Of communis, vulgaris and other exotics…

Communis and vulgaris are species names of many genera of plants. When so named, they usually refer to a type of plant which is quite common, ordinary or commonplace, not to the type of people who grow them ūüôā
We often consider these plants to be nothing special and we’d sooner have something less ordinary in our gardens. The thing about common plants is that they tend to grow well in their native (or similar) regions. That’s why they’re so popular.

I’ve just spent the late summer and fall in the Balearic Islands of Spain and the ¬†Pyrenees in France.
I drooled over the exotic species which surrounded me. Jacaranda trees, Oleander, Bougainvillea, Cacti…
Many of these exotics are available in good nurseries around Nova Scotia¬†but they don’t come cheap. Some of them are featured in our Tropical Display bed at the Gardens.
In their preferred¬†habitat they were so plentiful! So cheap! And oh so… common. The locals were perplexed by¬†my enthusiasm for these ordinary plants. However what is common to some folk are exotic to others.

Bougainvillea and Podranea ricasoliana (Pink trumpet vine) in Ibiza

Is there anything more charming than coming upon a narrow stone lane with Bougainvillea spilling over a wall?
I’ve seen some atrocities committed against this rambling vine, pruning it to within an inch of its life¬†to contain its natural exuberant tendencies.
Like a new love interest… forget about changing them. Love them for what they are or move on.

Podranea ricasoliana (Pink trumpet vine)

The Pink trumpet vine (Podranea ricasoliana) vine is as vigorous and commonly used as the Bougainvillea. It is the pale pink vine growing alongside the fuchsia Bougainvillea in the last photo.

Nerium oleanders in Palma de MallorcaThe Nerium oleander (Oleander) was named because of its resemblance to the¬†Olea (the olive tree, another VERY common plant in these parts. In fact it’s one of the main crops in the area).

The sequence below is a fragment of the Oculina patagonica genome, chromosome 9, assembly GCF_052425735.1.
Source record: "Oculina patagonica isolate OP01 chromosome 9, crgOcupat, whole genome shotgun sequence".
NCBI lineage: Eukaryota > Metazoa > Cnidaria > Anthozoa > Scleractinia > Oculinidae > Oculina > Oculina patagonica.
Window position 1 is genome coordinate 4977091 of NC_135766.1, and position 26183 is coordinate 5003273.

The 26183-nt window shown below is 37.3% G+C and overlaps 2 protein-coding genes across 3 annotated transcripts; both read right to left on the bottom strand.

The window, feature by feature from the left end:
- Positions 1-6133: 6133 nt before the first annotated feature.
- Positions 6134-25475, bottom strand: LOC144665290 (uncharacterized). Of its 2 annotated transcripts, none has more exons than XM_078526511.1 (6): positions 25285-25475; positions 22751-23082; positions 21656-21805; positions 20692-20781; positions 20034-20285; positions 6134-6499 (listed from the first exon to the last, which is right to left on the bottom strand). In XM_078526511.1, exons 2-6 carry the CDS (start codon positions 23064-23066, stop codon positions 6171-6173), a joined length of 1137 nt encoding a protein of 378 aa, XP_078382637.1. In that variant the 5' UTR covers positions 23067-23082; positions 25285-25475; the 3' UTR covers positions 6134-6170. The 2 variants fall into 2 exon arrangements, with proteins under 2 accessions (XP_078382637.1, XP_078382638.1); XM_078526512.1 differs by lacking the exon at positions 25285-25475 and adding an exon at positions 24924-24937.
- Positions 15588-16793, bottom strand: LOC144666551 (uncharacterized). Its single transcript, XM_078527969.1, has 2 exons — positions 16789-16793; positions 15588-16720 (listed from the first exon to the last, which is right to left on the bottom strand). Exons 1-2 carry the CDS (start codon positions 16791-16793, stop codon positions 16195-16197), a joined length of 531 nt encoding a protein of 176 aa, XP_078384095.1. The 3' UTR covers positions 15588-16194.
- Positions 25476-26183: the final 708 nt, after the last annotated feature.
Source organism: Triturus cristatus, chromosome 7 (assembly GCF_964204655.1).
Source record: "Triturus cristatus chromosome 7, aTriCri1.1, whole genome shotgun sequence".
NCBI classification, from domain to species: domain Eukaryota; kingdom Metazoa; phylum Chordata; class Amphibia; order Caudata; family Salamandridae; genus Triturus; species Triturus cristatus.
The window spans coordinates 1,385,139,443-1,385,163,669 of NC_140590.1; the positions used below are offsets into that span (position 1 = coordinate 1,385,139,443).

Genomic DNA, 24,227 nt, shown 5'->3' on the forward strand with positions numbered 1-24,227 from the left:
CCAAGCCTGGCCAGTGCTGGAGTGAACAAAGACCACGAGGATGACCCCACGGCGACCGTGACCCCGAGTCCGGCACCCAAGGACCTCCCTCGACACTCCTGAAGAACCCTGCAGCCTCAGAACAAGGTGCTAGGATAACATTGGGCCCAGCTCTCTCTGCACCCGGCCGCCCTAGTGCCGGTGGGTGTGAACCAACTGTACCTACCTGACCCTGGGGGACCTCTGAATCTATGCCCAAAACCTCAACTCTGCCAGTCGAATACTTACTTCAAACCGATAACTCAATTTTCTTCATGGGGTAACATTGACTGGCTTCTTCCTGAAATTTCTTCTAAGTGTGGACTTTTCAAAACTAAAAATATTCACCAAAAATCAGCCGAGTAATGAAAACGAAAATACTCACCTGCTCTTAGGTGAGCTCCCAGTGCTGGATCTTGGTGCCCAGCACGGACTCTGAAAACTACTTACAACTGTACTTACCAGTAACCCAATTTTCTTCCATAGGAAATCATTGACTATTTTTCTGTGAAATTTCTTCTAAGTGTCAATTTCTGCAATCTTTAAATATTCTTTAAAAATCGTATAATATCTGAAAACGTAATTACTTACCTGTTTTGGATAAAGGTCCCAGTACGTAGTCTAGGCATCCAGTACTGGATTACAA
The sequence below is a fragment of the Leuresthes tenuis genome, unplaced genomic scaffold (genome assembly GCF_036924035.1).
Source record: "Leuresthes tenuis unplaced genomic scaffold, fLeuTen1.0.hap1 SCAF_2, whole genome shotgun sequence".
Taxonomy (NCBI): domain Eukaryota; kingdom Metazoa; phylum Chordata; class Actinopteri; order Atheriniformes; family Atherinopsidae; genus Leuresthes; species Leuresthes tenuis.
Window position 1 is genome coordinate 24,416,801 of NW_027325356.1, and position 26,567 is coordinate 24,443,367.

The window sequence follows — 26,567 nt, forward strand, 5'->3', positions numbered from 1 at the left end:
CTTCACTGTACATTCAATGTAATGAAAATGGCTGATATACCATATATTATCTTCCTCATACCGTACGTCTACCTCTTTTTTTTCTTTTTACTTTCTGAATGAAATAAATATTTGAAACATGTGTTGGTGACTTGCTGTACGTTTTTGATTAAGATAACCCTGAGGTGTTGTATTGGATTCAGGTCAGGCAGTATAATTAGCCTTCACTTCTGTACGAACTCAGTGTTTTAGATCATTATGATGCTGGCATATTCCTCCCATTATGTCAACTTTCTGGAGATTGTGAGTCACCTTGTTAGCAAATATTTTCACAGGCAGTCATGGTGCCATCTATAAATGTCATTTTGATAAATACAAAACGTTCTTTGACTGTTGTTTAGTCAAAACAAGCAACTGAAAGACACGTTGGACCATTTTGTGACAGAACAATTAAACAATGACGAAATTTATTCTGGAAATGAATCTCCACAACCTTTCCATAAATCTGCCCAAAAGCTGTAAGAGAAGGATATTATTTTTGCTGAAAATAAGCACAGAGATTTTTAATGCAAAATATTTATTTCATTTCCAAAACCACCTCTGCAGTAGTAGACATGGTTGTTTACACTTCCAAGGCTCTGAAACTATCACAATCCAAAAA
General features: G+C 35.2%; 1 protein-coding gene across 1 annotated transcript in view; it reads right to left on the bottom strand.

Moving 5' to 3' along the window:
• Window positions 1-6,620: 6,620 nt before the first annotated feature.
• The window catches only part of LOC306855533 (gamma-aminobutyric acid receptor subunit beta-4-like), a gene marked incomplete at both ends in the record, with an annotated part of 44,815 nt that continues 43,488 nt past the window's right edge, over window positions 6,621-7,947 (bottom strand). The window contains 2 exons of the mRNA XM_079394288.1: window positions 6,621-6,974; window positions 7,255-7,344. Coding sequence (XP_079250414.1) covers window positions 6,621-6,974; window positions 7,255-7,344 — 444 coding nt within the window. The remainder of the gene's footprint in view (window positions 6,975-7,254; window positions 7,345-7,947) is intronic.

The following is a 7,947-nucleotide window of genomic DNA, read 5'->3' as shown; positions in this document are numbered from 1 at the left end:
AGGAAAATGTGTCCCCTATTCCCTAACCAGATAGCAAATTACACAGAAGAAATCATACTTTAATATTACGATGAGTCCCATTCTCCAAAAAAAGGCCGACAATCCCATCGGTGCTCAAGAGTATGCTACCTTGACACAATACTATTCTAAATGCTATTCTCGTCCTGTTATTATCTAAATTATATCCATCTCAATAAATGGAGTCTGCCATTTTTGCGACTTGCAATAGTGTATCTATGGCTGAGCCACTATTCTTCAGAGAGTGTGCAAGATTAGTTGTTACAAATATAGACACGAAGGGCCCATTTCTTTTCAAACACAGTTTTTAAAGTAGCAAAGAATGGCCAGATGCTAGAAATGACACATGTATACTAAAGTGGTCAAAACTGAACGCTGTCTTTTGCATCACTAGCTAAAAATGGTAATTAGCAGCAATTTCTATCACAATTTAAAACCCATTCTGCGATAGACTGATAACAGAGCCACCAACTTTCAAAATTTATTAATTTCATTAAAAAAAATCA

In Mallorca the Oleander is as common as our Rugosa roses (Rosa rugosa) and is used in the same manner… as a hedge to screen¬†busy roads. The difference being that rose hips are a beneficial¬†supplement while all parts of the Oleander¬†are poisonous.

Phoenix dactylifera (date palm) at Es Baluard in Palma de MallorcaPalm trees are a common site in the Mediterranean. Unfortunately so is the red palm weevil which arrived in Spain in 1994 from Egypt and has since spread into France and Portugal. It now affects 50% of date palm growing countries in the world.

Palm tree attacked by the red palm weevil.The red palm weevil has turned this palm tree into a dove perch. The weevils bore holes in the trunk affecting it’s vascular system and causing the canopy to die back, starting at¬†the crown and moving onto the lower leaves.

Balcony garden in Perpignan, FranceWhere space is at a premium.
Container gardening on balconies is often the only type of garden one can have. Drought resistant plants are the perfect solution in low water, high heat environments and the Med has many ‘common’ plants to fit the bill. Some results are less common than others.

Balcony garden in IbizaBalcony gardens come in many forms. This one is very simple (plant wise) and very striking.
(Note the Oleander hedge separating this apartment building from the road).

(Chamaerops humilis) Fan palm in Alfabia gardens, MallorcaChamaerops humilis (Fan palms) are the only palm trees native to Mallorca. They grow all over the island, particularly in the rocky slopes of the Tramuntana mountain range, though those are a shorter variety than this one.

Ceiba speciosa (Silk floss tree) in Palma de MallorcaI was first drawn to the Ceiba speciosa (Silk floss tree) because of its bulbous spiny trunk. The spines are water storing vessels.
Then I came upon these gorgeous orchid like flowers and when I looked beyond them, I realized they festooned the spiny trunk I was so mesmerized by.
I had been photographing them all over the island during the winter when they were leafless.